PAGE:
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DIRECTED BY: Yûji Shimomura
PLOT: The titular character kills 588 samurai and mercenaries because he’s Crazy Samurai Musashi.
COMMENTS: Yûji Shimomura’s third feature film, Crazy Samurai Musashi, is basically a master’s thesis in fight choreography. It isn’t weird, unless you consider a seventy-seven-minute, uninterrupted cut of a swordsman uninterruptedly cutting up his foes to be weird. And it could be argued it isn’t really even a movie, because no semblance of “story arc” exists, as highlighted by the epilogue in which the older (and still crazy) samurai Musashi slashes his way through a fresh batch of goons because That’s Just What He Does. So what is this thing?
This thing begins with a fairly traditional prologue involving novel cinematic practices like “zooms”, “cuts”, “editing”, and dialogue. A clan of samurai want vengeance against Musashi for killing two of their leaders. They’ve gathered the whole gang together, as well as three-hundred mercenaries, so as to make sure that the job gets done. As the men gather their courage, a small boy, the scion of the clan’s elder, is distracted by a butterfly. Musashi’s arrival is advertised by his daring leap from a nearby tree–during which he slices the butterfly in twain and kills the young boy. The long take starts right after Musashi commands, “Let’s get this started!”
Having read up a little on Yûji Shimomura, I am not surprised by the fighting: his main contribution to cinema has been stunt and fight coordination. What caught my eye is that Sion Sono was involved (he wrote this thing). Sono is an oddball among oddballs, with an eye for excess and strange humor.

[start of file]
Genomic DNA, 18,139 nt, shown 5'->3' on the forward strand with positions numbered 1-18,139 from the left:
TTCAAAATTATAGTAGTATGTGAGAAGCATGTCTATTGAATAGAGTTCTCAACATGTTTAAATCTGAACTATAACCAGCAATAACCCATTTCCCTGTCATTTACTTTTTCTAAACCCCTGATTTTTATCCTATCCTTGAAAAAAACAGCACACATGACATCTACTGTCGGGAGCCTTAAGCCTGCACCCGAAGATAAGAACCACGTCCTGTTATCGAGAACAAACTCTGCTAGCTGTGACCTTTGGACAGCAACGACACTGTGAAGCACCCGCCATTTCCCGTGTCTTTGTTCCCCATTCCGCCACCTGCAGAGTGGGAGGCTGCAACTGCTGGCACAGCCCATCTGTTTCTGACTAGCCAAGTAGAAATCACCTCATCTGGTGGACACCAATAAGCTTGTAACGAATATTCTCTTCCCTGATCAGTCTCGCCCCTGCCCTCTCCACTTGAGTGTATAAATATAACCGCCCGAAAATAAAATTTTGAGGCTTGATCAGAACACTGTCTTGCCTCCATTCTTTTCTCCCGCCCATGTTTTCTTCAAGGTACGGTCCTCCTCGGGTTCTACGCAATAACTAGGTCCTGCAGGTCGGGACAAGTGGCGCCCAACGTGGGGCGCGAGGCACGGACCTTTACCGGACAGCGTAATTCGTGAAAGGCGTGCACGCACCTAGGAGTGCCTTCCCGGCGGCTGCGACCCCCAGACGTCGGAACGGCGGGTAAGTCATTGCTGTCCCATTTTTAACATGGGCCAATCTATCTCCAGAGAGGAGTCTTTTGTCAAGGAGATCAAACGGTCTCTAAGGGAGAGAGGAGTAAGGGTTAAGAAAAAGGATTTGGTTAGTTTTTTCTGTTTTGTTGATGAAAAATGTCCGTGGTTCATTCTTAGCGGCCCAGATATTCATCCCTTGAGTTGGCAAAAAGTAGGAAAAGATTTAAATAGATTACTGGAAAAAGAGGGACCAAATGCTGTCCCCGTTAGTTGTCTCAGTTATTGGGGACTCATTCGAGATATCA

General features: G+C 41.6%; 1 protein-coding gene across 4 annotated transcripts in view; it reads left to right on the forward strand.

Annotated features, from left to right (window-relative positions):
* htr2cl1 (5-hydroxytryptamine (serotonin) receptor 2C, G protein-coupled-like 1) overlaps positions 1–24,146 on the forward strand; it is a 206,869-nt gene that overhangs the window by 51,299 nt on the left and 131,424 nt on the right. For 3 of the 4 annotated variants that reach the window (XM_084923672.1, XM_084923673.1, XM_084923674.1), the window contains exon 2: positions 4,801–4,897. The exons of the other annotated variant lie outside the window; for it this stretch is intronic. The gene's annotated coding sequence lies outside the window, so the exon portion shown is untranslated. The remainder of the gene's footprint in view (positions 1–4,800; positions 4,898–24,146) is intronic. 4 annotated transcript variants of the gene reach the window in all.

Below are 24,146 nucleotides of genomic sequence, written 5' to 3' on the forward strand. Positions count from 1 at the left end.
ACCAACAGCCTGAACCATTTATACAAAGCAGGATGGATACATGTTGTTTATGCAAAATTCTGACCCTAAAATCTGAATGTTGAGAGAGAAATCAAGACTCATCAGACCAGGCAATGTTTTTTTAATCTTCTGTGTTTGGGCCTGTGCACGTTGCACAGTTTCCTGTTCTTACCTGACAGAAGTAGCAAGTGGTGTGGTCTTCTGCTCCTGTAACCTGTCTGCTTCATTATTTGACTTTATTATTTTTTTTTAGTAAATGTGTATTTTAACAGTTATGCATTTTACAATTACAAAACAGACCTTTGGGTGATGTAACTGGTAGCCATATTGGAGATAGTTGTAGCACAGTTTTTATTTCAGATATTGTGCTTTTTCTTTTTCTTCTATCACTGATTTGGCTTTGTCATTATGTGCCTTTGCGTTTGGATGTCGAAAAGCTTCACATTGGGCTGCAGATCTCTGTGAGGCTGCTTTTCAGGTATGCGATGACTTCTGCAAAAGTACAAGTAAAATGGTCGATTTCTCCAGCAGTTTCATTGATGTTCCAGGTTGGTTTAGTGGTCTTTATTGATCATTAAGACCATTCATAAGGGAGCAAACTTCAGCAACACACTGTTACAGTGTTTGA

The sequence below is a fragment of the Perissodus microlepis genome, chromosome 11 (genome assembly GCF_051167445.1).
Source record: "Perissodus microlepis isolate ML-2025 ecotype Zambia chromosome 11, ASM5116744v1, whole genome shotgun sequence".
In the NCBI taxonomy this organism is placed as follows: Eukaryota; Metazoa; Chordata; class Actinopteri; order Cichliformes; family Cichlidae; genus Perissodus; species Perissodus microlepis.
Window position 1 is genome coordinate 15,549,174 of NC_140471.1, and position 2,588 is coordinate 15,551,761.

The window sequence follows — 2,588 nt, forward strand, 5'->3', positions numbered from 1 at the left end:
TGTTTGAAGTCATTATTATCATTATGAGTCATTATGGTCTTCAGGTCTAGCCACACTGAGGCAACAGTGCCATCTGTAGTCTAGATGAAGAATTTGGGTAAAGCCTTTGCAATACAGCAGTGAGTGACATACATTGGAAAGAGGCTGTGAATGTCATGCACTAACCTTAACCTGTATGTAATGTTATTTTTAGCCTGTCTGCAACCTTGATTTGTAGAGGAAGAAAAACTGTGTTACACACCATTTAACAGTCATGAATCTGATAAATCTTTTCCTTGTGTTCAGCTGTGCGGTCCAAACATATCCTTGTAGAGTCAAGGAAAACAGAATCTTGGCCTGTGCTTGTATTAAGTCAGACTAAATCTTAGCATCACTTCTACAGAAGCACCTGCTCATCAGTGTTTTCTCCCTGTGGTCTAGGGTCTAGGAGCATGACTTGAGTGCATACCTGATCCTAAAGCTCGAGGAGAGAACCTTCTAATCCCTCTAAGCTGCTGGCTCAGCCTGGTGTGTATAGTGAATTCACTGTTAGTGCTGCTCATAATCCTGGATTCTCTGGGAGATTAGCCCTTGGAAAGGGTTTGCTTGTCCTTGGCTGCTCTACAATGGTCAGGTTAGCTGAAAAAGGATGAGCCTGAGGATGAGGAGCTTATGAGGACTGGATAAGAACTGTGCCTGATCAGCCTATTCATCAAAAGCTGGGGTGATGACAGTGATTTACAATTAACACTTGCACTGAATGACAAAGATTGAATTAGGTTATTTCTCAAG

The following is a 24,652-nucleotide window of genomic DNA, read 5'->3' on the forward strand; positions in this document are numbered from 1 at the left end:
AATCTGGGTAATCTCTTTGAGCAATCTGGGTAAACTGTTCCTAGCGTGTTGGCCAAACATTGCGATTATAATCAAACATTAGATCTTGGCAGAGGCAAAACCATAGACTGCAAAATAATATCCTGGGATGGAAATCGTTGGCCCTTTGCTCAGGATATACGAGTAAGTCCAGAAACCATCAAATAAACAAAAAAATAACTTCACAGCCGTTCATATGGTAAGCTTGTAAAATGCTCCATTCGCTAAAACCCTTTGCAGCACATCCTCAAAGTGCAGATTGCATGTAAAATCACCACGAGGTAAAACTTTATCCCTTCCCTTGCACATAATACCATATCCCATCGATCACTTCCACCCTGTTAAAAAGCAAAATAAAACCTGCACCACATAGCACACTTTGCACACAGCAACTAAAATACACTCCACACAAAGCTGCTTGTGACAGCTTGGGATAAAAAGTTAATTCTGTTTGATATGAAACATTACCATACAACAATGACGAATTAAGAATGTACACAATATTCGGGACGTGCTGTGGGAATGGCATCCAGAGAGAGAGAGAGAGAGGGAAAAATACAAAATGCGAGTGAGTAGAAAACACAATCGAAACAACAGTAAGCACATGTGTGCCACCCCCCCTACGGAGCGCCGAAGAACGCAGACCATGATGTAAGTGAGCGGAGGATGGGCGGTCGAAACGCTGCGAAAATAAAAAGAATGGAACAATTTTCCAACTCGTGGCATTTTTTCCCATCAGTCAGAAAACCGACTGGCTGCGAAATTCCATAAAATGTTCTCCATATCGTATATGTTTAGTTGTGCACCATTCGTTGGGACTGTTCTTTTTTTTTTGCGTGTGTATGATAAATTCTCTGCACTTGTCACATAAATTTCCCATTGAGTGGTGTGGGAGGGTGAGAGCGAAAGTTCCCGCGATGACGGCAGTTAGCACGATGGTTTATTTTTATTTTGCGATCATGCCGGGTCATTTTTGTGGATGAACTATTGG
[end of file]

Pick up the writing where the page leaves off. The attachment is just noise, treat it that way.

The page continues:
The excess is covered by Shimomura—nearly six hundred deaths occur on screen. The humor crops up in the occasional interludes between sword fights. Musashi always finds water canteens during lulls in the combat, almost like video game power-ups. He has an amusingly civil exchange with a young woman in a wood shed, and is miffed when she breaks her promise to keep quiet as he’s catching his breath. He shows obvious confusion when he tries tallying his kills halfway through the massacre. And then there’s my favorite: Musashi increasingly busts out the “Bring it!” gesture at the remaining fighters as the body count rises.
Watching Tak Sakaguchi exhaust himself was itself an exhausting experience. He’s a credit to combat actors: even as he grows more and more breathless, he maintains a steely look and a flair for body language. Crazy Samurai Musashi doesn’t quite work as a movie, but it’s a must-see for anyone making a combat film. Too often fight scenes, large and small, are impossible to follow. If one director can do it for seventy-seven minutes straight, others with more editing leeway and bigger budgets have zero excuse.
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